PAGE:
No MeSH data available.


Related in: MedlinePlus

Scatter plots illustrating variations in signal intensity among features common to multiple samples. Signal intensity is used as a semi-quantitative proxy for feature abundance. Features are indicated by dots and their location is a function of their signal intensity in the 2 samples labeled on the axes for each plot. Solid lines indicate 1:1 and broken lines indicate 4:1. Variations in common feature intensities are shown for biological replicates (A) indicating some abundance variation among replicate samples. Comparing a culture sample to its respective media control (B) reveals features present in the medium that are produced (above the upper broken line) and consumed (below the lower broken line) by the phytoplankton strain during growth in culture. Variations in common feature intensities can also be compared at multiple levels of phylogenetic variation including at the clade-level (C), genus-level (D), and domain level (E,F), indicating that the quantity of features produced is also related to producer phylogeny.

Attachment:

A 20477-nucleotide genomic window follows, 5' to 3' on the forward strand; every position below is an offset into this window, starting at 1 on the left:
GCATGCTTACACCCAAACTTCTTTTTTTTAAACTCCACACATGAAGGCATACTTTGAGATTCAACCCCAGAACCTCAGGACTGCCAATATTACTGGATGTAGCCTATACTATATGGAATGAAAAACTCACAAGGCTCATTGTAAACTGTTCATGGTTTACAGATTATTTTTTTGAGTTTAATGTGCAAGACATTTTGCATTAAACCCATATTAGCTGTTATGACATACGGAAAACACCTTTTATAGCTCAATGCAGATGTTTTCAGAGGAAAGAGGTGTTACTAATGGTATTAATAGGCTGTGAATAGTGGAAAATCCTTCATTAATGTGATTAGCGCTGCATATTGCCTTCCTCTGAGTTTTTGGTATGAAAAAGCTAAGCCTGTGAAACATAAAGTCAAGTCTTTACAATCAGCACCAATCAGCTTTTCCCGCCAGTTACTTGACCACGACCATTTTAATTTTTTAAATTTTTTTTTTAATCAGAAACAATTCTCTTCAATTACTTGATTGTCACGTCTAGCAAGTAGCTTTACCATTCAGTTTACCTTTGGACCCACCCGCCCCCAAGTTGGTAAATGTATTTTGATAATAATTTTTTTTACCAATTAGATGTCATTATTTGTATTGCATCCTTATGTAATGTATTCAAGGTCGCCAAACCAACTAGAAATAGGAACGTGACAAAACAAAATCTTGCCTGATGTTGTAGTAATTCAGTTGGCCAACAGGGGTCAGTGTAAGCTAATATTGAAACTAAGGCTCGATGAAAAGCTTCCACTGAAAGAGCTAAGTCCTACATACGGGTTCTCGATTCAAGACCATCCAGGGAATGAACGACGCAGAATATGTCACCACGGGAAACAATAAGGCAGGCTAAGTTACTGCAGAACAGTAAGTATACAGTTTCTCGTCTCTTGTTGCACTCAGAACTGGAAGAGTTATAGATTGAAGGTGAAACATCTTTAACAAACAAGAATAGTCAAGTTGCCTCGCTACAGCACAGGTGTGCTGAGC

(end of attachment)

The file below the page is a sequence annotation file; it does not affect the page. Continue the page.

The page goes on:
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Figure 4: Scatter plots illustrating variations in signal intensity among features common to multiple samples. Signal intensity is used as a semi-quantitative proxy for feature abundance. Features are indicated by dots and their location is a function of their signal intensity in the 2 samples labeled on the axes for each plot. Solid lines indicate 1:1 and broken lines indicate 4:1. Variations in common feature intensities are shown for biological replicates (A) indicating some abundance variation among replicate samples. Comparing a culture sample to its respective media control (B) reveals features present in the medium that are produced (above the upper broken line) and consumed (below the lower broken line) by the phytoplankton strain during growth in culture. Variations in common feature intensities can also be compared at multiple levels of phylogenetic variation including at the clade-level (C), genus-level (D), and domain level (E,F), indicating that the quantity of features produced is also related to producer phylogeny.